#077: Ericaceous Mycorrhizae
Many plants in the order Ericales (which includes blueberries, rhododendrons, heaths, heathers, tea, and Brazil nut) form unique mycorrhizae. These plants are frequently found living in harsh conditions, like acidic or highly acidic soil. Their aptitude for these types of habitats is likely due to their unique mycorrhizae. There are actually three types of mycorrhizae formed by these plants: ericoid, arbutoid, and monotropoid.
The most commonly found type of mycorrhiza among the Ericales is the ericoid mycorrhiza. Plants that form ericoid mycorrhizae produce special “hair roots” to house the symbiosis. Each hair root is very thin, only consisting of a few one-cell-thick layers: an outer exodermis, an endodermis, and a few vascular tissues at the center. Ericoid mycorrhizal fungi are only permitted to colonize mature epidermal cells in the exodermis, so colonization happens well behind the growing root tip. The mycorrhizal fungus forms a web of hyphae around the mature part of the root, much like a reduced mantle of an ectomycorrhizal fungus. Fungal hyphae then penetrate the epidermal cells at multiple points and forms coils within the cell. As with other types of mycorrhizae, the plant’s cell membrane remains intact and fits over the coils of hyphae like a glove. These coils of hyphae serve to increase the surface area available for nutrient exchange. The fungi involved in ericoid mycorrhizae are mostly from the phylum ascomycota, but include a few basidiomycota as well. Either way, the fungal partner tends to be saprophytic and can be grown in a lab. These fungi likely help their partners to survive by breaking down normally inaccessible organic compounds found in the soil. This frees up organic nitrogen and phosphorous, which the fungus can share with its mycorrhizal partner.
Arbutoid mycorrhizae are found in two genera of the Ericales family Ericaceae (Arbutus and Arctostaphylos) as well as a few other species in the Ericales. This type of mycorrhiza is remarkably similar to an ectomycorrhiza. The plants involved have quickly-growing long roots that support slowly-growing, highly-branched short roots. Formation of arbutoid mycorrhizae begins when the fungus forms a thick layer of hyphae, called a mantle, over a short root. The fungal hyphae then penetrate the root and grow around the cells. Hyphae between the cells are interconnected, forming a structure known as a Hartig net. Unlike ectomycorrhizae, however, arbutoid mycorrhizae also penetrate the outer layer of root cells. The fungi form loops within the plant cells but, as usual, the plant’s cell membrane coats the outside of the fungal hyphae. Both the Hartig net and the intracellular loops increase the surface area available for nutrient exchange. Based on the similarity between arbutoid mycorrhizae and ectomycorrhizae, it is not surprising that the fungi involved in arbutiod mycorrhizae are basidiomycetes, often ones that form ectomycorrhizae with other plants.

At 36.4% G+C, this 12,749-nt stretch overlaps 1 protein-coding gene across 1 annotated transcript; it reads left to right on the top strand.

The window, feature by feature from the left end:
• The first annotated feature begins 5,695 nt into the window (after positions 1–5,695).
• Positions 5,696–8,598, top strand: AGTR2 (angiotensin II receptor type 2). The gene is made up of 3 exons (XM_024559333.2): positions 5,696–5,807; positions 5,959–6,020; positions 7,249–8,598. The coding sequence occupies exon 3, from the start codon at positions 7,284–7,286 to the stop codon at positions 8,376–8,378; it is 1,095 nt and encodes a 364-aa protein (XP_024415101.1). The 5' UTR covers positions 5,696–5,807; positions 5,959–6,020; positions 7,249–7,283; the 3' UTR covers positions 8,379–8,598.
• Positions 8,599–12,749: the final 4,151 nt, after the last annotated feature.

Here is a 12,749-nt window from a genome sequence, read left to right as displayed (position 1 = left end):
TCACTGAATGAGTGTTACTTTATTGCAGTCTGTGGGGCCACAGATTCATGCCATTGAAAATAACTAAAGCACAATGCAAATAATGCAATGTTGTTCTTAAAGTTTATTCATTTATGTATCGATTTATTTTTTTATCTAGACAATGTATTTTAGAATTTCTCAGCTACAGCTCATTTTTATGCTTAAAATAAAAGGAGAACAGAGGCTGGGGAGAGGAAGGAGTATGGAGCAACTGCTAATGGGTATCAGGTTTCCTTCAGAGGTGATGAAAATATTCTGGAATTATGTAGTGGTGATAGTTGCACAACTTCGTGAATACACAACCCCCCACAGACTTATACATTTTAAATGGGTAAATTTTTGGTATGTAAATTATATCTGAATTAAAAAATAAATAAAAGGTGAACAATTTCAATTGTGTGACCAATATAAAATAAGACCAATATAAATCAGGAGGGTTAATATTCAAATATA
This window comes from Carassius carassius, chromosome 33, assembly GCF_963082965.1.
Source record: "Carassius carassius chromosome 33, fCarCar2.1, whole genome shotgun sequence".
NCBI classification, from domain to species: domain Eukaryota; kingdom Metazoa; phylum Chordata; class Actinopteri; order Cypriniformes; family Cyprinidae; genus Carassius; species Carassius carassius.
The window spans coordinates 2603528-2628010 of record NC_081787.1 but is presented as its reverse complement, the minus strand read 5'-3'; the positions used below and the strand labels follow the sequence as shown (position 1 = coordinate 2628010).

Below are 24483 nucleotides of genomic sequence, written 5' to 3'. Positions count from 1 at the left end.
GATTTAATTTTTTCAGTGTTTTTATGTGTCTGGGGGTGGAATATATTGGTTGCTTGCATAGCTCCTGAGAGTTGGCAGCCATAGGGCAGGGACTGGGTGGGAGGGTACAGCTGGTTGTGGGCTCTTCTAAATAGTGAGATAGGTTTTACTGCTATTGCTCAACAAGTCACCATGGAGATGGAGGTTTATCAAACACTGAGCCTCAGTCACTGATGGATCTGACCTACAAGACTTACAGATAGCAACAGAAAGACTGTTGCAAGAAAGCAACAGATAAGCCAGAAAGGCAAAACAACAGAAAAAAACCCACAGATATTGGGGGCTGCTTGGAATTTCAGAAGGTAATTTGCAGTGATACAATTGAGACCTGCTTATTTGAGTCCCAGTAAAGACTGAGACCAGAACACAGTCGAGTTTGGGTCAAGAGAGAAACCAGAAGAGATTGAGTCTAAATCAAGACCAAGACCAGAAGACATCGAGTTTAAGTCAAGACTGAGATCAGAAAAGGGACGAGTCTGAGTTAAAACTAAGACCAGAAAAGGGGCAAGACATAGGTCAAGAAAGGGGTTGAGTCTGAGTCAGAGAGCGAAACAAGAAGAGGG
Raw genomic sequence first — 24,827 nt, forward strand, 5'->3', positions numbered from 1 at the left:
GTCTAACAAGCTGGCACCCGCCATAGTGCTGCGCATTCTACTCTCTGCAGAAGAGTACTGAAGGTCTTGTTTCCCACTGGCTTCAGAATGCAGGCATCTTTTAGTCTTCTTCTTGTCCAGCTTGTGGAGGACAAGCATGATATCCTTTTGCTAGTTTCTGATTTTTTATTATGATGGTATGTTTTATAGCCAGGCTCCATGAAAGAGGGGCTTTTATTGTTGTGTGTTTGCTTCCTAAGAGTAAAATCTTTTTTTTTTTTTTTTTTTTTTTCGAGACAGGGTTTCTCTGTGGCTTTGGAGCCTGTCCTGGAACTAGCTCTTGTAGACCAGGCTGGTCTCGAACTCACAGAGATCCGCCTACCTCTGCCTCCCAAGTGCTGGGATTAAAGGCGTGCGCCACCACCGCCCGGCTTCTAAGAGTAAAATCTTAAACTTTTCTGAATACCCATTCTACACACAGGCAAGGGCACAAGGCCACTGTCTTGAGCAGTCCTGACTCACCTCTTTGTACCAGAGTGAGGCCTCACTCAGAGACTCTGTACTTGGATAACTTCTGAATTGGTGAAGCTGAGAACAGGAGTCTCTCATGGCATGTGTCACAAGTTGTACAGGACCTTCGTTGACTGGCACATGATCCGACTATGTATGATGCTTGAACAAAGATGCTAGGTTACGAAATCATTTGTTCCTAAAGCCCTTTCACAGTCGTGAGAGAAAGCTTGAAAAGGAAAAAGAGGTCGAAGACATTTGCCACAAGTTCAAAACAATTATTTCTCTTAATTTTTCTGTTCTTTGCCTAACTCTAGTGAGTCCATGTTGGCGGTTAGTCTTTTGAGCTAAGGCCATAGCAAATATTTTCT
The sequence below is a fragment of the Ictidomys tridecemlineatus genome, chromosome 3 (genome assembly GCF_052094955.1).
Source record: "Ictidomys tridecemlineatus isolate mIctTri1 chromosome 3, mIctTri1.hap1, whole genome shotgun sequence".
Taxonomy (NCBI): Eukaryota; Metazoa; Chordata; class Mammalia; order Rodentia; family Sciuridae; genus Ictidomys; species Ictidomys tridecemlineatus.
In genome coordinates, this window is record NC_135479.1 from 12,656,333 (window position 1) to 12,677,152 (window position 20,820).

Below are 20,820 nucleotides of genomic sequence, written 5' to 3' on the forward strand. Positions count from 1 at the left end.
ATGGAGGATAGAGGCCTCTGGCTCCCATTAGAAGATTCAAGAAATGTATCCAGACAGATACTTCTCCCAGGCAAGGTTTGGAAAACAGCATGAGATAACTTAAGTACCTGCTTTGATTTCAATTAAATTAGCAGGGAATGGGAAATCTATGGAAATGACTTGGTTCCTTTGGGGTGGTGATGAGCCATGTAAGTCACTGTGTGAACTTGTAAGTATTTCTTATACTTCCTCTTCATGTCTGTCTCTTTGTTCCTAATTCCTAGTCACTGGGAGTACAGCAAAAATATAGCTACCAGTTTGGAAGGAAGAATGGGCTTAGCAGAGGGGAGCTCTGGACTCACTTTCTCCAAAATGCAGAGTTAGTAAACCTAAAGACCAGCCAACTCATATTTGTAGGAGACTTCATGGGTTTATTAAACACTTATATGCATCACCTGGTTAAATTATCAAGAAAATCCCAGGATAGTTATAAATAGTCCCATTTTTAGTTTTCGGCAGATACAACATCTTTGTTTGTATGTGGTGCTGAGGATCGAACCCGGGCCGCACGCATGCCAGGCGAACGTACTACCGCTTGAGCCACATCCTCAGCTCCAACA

Monotropoid mycorrhizae are found in the genus Monotropa and a number of other closely related genera within the family Ericaceae. One remarkable characteristic that all these plants share is that they do not have chlorophyll. All these small understory plants have highly reduced leaves and only appear above ground to produce flowers and seeds. The main body of the plant is a root system consisting of densely-packed, mycorrhizal roots. This means that the plants are actually parasitic on the fungus (mycoheterotrophic). Two of the most widely known monotropoid mycorrhizal plants are the Ghost Plant (a.k.a. Indian Pipe or Corpse Plant, Monotropa uniflora) and the pinedrops (Pterospora spp.). The fungi involved in monotropoid mycorrhizae seem to be basidiomycetes that also form ectomycorrhizae, so they easily deal with the loss of carbon by obtaining extra sugars from their ectomycorrhizal tree partner. As a result of this three-member relationship, plants that form monotropoid mycorrhizae are usually found under pines, spruces, and firs, but may also occur under oaks, beeches, and cedars. In monotropoid mycorrhizae, fungal hyphae form a dense sheath around the root, usually covering the root tip. The fungi then form a Hartig net around the outermost layer of epidermal cells. Unlike other ericaceous mycorrhizae, the fungal cells do not penetrate the cell wall at this point. Instead, the cell wall grows in towards the center of the cell, forming a V-shaped cavity into which a fungal hypha grows. This unique structure is known as a “fungal peg.” The plant’s cell wall then forms many, spaghetti-like protrusions from the edges of the fungal peg and into the plant cell. Similar cell wall structures can be found in plant cells known as “transfer cells,” which are specialized for nutrient transfer. Presumably, the fungal peg and cell wall protrusions serve to help extract nutrients from the fungus. Toward the end of the growing season, the tip of the fungal peg bursts, allowing a membranous sac of fungal cytoplasm to come into contact with the cell membrane of the plant cell. The specifics of fungal peg bursting have yet to be worked out, but it appears to provide the plant with extra nutrients needed for seed production.